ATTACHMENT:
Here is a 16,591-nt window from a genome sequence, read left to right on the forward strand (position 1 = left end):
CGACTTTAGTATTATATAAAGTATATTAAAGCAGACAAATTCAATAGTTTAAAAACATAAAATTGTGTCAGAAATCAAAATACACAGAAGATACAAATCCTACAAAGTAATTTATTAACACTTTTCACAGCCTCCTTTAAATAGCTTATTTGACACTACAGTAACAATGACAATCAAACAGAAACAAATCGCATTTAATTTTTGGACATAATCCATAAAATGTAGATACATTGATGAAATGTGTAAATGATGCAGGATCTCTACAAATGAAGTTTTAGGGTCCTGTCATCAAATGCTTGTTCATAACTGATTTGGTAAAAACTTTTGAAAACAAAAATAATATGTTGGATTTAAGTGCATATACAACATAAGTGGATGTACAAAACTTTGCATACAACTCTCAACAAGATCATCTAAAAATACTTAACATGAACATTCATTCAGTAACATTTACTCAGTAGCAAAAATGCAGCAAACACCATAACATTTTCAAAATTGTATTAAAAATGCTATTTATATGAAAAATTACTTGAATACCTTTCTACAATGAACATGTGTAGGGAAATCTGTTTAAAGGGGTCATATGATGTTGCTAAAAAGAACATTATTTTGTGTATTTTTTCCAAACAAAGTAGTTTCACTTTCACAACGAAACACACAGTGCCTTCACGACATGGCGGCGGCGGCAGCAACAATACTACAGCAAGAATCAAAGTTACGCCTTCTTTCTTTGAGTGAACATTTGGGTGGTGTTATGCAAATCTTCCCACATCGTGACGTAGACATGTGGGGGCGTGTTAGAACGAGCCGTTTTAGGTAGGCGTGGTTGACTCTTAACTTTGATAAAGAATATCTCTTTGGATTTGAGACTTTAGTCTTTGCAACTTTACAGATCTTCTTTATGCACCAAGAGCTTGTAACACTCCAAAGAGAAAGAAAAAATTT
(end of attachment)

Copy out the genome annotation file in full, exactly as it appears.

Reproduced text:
Here is a 16,591-nt window from a genome sequence, read left to right on the forward strand (position 1 = left end):
CGACTTTAGTATTATATAAAGTATATTAAAGCAGACAAATTCAATAGTTTAAAAACATAAAATTGTGTCAGAAATCAAAATACACAGAAGATACAAATCCTACAAAGTAATTTATTAACACTTTTCACAGCCTCCTTTAAATAGCTTATTTGACACTACAGTAACAATGACAATCAAACAGAAACAAATCGCATTTAATTTTTGGACATAATCCATAAAATGTAGATACATTGATGAAATGTGTAAATGATGCAGGATCTCTACAAATGAAGTTTTAGGGTCCTGTCATCAAATGCTTGTTCATAACTGATTTGGTAAAAACTTTTGAAAACAAAAATAATATGTTGGATTTAAGTGCATATACAACATAAGTGGATGTACAAAACTTTGCATACAACTCTCAACAAGATCATCTAAAAATACTTAACATGAACATTCATTCAGTAACATTTACTCAGTAGCAAAAATGCAGCAAACACCATAACATTTTCAAAATTGTATTAAAAATGCTATTTATATGAAAAATTACTTGAATACCTTTCTACAATGAACATGTGTAGGGAAATCTGTTTAAAGGGGTCATATGATGTTGCTAAAAAGAACATTATTTTGTGTATTTTTTCCAAACAAAGTAGTTTCACTTTCACAACGAAACACACAGTGCCTTCACGACATGGCGGCGGCGGCAGCAACAATACTACAGCAAGAATCAAAGTTACGCCTTCTTTCTTTGAGTGAACATTTGGGTGGTGTTATGCAAATCTTCCCACATCGTGACGTAGACATGTGGGGGCGTGTTAGAACGAGCCGTTTTAGGTAGGCGTGGTTGACTCTTAACTTTGATAAAGAATATCTCTTTGGATTTGAGACTTTAGTCTTTGCAACTTTACAGATCTTCTTTATGCACCAAGAGCTTGTAACACTCCAAAGAGAAAGAAAAAATTT